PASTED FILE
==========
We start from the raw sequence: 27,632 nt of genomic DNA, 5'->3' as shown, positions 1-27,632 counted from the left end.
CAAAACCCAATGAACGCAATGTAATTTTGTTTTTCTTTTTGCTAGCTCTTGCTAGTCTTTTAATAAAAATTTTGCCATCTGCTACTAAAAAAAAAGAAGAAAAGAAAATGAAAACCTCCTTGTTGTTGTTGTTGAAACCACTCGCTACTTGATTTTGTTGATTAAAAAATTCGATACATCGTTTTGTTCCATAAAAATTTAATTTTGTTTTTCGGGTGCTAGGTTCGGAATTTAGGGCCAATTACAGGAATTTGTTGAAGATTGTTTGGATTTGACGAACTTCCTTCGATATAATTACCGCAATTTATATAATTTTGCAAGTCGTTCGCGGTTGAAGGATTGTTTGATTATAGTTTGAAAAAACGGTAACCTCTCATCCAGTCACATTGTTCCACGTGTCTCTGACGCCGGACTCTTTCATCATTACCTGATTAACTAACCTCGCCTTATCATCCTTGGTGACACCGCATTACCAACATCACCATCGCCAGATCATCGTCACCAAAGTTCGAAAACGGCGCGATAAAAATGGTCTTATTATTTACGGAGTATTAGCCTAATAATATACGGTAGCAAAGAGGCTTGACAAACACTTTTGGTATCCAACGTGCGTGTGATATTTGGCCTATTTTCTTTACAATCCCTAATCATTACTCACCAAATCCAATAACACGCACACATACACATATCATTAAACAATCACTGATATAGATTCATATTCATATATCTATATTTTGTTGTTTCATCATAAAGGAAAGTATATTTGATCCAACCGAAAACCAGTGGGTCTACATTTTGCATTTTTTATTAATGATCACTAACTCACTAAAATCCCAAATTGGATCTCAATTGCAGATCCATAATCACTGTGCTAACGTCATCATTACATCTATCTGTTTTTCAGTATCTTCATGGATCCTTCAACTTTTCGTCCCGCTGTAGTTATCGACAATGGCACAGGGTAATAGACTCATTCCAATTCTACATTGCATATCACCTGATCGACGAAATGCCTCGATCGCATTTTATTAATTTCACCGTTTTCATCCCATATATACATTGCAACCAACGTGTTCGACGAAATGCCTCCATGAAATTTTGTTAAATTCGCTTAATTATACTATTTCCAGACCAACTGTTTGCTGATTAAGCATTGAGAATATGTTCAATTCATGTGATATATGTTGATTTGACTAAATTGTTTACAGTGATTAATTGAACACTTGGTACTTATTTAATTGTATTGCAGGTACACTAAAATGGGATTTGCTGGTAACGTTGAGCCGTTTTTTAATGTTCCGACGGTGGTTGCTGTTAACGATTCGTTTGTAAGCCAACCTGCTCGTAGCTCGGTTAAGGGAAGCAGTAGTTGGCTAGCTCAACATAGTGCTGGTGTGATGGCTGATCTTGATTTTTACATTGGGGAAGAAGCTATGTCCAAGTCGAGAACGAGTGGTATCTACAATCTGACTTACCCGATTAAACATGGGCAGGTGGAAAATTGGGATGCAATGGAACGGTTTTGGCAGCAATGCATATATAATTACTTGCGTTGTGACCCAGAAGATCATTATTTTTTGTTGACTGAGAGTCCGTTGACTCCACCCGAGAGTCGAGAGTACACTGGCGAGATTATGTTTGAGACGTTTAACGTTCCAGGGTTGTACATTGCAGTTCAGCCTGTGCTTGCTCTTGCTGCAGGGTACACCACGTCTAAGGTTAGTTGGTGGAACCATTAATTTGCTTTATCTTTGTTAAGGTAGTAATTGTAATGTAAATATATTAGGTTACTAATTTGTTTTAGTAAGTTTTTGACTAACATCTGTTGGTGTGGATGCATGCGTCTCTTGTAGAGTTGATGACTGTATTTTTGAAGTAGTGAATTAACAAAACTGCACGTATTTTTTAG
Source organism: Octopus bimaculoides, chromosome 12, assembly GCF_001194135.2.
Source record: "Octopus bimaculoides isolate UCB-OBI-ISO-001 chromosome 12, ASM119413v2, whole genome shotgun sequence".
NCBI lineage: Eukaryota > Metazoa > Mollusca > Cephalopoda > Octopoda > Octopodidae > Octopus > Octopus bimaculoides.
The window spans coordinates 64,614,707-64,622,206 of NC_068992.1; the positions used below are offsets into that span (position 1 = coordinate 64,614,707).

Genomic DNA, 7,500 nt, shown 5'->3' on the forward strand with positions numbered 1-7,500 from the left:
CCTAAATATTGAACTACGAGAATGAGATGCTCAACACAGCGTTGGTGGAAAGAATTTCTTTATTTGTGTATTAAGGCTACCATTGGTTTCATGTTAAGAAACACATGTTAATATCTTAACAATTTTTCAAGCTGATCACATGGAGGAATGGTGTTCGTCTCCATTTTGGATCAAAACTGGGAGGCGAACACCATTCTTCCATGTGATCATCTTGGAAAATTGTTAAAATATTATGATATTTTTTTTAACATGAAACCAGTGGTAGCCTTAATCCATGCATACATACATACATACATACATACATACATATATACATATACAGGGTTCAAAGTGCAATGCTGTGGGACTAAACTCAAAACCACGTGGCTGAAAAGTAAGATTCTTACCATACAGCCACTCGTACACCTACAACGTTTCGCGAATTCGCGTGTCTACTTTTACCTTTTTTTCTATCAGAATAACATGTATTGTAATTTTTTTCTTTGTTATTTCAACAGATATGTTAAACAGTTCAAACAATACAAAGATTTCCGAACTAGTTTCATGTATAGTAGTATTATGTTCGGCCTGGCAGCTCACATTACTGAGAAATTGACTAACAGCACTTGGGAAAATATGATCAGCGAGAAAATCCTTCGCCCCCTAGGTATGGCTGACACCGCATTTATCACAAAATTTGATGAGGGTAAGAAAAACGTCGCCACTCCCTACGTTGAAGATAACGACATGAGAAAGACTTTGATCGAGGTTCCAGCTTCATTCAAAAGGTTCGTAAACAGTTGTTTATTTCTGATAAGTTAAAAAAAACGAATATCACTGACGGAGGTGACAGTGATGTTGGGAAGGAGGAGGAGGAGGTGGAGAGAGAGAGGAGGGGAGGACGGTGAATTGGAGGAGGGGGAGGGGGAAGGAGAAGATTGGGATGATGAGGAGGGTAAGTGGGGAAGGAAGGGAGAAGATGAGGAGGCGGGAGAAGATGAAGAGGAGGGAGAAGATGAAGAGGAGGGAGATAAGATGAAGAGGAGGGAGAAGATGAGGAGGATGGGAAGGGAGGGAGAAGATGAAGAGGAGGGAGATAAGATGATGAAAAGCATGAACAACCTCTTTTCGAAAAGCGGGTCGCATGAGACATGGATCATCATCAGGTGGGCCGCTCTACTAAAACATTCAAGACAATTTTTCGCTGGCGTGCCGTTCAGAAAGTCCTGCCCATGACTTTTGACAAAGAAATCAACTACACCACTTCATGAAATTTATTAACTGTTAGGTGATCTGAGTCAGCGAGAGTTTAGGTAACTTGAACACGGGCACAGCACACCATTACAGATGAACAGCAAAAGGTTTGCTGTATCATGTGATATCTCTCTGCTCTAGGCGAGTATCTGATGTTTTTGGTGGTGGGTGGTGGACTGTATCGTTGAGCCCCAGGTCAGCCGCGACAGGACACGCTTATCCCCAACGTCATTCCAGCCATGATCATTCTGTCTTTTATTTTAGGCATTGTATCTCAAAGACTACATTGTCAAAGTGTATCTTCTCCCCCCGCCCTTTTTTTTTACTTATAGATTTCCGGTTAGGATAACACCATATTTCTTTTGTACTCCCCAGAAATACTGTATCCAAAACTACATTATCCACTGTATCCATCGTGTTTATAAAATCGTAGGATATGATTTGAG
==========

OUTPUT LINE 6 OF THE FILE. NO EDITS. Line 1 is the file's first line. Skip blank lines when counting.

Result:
The window spans coordinates 64,614,707-64,622,206 of NC_068992.1; the positions used below are offsets into that span (position 1 = coordinate 64,614,707).